Monday, June 12, 2006


St Petersburg - G8 Finance Ministers

Russia is prepared to sign a revised Energy Charter Treaty. This development was suggested at the weekend's meeting of G8 Finance Ministers. Energy Security

[Russia] agreed, for the first time, to the inclusion in the final communiqué of a reference to the Energy Charter - a development hailed as "major progress" by Thierry Breton, French finance minister. The charter, a legal document signed but not ratified by Russia, requires it to open up access to its pipelines for other countries.

[However Russia] disagreed with the charter's present form. [Russia's Finance Minister] said the document was out of date and needed to be changed to include nuclear energy and redefine rules of transit and investment.

[Moreover, the Minister] reiterated that Russia was a reliable supplier of energy, but turned the tables on consumers of Russian energy, saying they bore as much responsibility for energy security as did the producer. He said energy producers needed "the security of demand" to justify investment in production. "We have quite stable growth of energy supply, but we are encountering a demand shock."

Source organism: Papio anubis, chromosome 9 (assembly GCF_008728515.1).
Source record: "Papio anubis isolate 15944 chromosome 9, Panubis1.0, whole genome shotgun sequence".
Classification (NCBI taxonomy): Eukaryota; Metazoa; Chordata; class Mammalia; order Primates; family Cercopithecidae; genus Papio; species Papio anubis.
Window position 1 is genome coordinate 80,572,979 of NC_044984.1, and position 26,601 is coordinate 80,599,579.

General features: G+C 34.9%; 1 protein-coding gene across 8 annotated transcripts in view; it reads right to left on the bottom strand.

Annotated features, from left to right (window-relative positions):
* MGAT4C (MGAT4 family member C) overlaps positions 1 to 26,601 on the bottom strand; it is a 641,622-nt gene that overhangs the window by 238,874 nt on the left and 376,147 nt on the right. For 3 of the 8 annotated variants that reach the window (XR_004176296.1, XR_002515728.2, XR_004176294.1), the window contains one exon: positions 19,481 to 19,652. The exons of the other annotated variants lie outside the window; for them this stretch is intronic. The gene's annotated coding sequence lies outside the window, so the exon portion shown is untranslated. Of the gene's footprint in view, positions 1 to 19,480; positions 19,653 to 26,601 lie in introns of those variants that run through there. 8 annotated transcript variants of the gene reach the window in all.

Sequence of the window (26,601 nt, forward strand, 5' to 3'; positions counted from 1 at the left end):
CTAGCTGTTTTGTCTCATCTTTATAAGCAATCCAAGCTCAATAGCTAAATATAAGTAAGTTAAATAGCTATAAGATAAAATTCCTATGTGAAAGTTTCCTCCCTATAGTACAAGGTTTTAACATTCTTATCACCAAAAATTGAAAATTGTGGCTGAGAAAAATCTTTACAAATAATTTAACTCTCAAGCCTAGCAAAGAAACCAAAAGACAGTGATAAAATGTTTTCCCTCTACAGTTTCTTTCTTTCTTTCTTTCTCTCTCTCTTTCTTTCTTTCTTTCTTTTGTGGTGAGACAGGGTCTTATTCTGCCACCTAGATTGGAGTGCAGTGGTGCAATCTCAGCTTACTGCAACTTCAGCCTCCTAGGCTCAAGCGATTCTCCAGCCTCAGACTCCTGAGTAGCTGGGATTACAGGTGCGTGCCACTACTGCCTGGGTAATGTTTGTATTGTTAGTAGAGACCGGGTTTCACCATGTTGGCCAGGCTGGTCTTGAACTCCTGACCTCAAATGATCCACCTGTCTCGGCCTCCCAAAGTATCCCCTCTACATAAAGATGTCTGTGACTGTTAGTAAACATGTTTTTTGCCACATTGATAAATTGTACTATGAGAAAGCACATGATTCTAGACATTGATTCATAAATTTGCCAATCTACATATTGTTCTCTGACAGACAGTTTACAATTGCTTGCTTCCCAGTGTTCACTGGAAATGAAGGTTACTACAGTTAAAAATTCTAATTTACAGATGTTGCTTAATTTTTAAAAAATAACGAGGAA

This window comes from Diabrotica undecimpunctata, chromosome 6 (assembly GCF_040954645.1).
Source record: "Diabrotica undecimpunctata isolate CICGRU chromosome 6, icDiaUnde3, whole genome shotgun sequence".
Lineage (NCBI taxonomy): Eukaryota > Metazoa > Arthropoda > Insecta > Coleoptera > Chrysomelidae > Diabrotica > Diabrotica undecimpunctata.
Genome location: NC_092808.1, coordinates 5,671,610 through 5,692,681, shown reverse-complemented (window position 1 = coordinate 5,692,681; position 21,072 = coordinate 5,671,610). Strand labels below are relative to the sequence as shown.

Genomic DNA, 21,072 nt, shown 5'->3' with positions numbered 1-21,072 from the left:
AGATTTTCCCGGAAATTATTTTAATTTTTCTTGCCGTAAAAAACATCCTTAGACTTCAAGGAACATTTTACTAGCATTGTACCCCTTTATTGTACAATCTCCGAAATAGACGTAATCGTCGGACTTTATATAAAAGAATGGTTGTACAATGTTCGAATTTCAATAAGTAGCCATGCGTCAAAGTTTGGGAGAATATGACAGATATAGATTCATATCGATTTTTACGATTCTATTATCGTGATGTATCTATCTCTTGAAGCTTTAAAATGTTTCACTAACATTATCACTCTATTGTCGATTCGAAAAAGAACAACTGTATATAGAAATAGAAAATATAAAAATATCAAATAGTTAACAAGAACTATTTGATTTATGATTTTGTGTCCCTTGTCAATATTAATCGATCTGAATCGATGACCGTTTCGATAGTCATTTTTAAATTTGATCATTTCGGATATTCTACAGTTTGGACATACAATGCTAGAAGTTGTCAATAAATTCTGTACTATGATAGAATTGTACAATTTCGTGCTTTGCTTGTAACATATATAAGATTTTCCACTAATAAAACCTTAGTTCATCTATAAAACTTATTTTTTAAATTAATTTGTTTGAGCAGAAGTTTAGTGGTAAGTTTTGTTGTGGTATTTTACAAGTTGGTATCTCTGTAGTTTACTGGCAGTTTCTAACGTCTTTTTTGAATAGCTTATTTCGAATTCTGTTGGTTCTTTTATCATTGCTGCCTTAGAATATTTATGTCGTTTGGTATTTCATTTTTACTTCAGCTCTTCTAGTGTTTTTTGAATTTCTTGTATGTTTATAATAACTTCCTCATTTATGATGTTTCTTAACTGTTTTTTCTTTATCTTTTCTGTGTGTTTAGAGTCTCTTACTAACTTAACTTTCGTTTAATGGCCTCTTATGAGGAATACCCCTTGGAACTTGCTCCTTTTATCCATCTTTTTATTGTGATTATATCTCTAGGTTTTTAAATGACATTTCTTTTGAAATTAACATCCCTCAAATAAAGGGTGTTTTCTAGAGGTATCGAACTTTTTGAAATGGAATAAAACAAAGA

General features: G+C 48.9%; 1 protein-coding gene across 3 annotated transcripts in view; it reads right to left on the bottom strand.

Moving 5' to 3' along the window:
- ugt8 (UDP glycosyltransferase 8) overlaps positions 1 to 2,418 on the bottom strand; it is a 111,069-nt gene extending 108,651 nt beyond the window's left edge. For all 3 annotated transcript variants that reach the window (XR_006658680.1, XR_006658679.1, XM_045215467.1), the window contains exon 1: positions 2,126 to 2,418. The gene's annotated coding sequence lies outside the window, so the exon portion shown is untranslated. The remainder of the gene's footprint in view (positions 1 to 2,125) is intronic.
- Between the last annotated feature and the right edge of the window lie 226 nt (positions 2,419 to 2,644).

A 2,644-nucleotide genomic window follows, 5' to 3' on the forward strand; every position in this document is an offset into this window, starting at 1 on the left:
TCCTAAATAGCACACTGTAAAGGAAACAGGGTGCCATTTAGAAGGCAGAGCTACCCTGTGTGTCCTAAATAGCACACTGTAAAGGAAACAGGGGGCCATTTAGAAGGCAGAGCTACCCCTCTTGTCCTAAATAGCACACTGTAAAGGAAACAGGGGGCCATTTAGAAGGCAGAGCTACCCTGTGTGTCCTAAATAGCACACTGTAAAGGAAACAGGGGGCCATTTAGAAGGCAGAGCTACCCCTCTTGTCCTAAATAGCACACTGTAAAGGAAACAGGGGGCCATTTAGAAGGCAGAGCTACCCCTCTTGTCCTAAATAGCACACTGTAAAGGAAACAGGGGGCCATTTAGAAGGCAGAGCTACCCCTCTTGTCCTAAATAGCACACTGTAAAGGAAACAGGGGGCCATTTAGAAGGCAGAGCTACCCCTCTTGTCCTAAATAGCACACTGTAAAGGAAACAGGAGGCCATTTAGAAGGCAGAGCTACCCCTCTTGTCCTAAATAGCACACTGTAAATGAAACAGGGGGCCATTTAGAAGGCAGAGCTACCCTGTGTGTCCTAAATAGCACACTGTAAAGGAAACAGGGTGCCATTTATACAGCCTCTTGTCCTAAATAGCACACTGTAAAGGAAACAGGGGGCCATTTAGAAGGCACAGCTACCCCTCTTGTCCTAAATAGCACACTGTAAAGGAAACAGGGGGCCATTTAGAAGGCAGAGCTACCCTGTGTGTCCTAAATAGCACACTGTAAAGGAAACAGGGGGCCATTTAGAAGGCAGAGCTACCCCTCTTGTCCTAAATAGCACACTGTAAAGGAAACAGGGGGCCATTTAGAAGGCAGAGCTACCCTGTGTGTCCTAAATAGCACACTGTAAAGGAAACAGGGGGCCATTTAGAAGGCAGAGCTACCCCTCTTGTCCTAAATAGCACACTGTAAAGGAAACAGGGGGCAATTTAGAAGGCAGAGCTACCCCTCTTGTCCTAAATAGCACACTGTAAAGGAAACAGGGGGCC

The full Energy Charter Treaty can be read here. The introduction is here.

The Treaty’s provisions focus on five broad areas: the protection and promotion of foreign energy investments, based on the extension of national treatment, or most-favoured nation treatment (whichever is more favourable); free trade in energy materials, products and energy-related equipment, based on WTO rules; freedom of energy transit through pipelines and grids; reducing the negative environmental impact of the energy cycle through improving energy efficiency; and mechanisms for the resolution of State-to-State or Investor-to-State disputes.
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